“Not so fast!” said the other voice. “The others will be along in a little. They can help.”
“But it will be dark soon. I do not fancy driving this wagon back up there in the dark. It is bad enough in the daylight.”
“Then we’ll stay the night here. What difference does it make? Don’t be so skittish.”
“Brave talk! You’ve not been here as long as I have; heard the things I’ve heard; seen the things I’ve seen. I tell you—”
“And I tell you to shut your mouth! I don’t need to hear your tales. By Zoar! You’re a weak one, you are.”
“I know things, I tell you. If I’m afeared of this place at night, it’s because I’ve seen things—”
“You’ve seen nothing that can’t be seen anywhere else. Now shut up! I don’t want to hear it.”
The other man fell to mumbling to himself after that angry exchange. Quentin could not make out the words, but he knew that he now had to think quickly. He’d been offered a new choice. Either to wait and be loaded on the wagon with the rest of the supplies, or to try making an escape now before the others returned. He replaced the cap slowly and hung for a moment in indecision: wait or go.
Quentin decided to wait. A clean entrance into the castle unsuspected would be better than floundering around outside the enemy’s lair. But just as he reached this decision, the choice was snatched from him.
“Hey!” cried one of the men at the wagon. “Something moved over there by one of the barrels.”
“There you go again! Be quiet! I’m trying to sleep,” the other snapped angrily.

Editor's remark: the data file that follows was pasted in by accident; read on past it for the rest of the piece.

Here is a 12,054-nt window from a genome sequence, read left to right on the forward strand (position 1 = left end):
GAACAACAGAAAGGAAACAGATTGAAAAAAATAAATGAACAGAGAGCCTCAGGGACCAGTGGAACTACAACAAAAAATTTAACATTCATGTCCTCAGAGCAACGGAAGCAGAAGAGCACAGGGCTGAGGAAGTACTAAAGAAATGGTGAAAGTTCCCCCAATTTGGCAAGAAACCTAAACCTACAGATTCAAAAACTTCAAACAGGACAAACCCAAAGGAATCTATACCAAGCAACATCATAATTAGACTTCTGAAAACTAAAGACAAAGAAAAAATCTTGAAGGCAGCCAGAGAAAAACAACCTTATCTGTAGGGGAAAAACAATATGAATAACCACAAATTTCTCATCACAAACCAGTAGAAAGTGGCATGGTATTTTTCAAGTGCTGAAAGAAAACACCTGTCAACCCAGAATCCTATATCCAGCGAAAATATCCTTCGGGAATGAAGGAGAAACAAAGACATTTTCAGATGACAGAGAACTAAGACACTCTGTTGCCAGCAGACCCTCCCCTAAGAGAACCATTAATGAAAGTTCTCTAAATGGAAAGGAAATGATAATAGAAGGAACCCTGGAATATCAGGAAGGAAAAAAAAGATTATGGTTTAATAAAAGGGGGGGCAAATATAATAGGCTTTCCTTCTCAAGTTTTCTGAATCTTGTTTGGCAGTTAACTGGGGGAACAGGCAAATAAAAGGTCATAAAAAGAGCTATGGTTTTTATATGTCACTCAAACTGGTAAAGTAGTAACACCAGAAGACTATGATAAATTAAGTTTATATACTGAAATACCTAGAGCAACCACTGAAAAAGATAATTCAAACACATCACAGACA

“It moved, I tell you! One of the barrels moved!” the first protested.
“To Heoth with you and your moving barrel! I’ll show you there’s nothing there. Which one was it?”
Quentin heard the tread of the man shuffling through the sand, coming closer. “There, that one on the end,” pointed out the frightened worker, following the brave one.
Three steps closer. Quentin’s heart pounded loud in his ears. He imagined a drumbeat that could be heard all along the beach.
He heard the man breathing. The footsteps had stopped right beside him. He could hear the rustle of the man’s clothing as he stood looking down upon him. “There’s nothing here, by Zoar!”
“I saw something. It was here a moment ago.”
“It was no shadow. There’s something strange about these barrels.”
“Look, will you! There’s not a blasted thing here! By the gods! Do I have to open the barrels and prove it to you?”
Quentin’s heart seized in his chest as if it had been squeezed in a giant’s fist.
He heard the scrape of something heavy on the lid of the keg. They were taking off the lid.
Quentin drew his feet up underneath him and crouched.
The lid wobbled loose.
“Well, look at that,” said the worker. “This lid is hardly fastened.”
At that instant Quentin shot up out of the barrel, throwing the wooden covering into the man’s face and shouting as loud as he could.
As he came leaping out of the barrel, he caught a glimpse of the terrified worker as he turned and tumbled over himself in an effort to flee. The other, startled almost as badly by this strange, screaming creature that leaped out of barrels, fell backward in the sand, the keg lid catching him on the side of the head.
“Toli!” Quentin yelled. “Run for it! We are discovered!”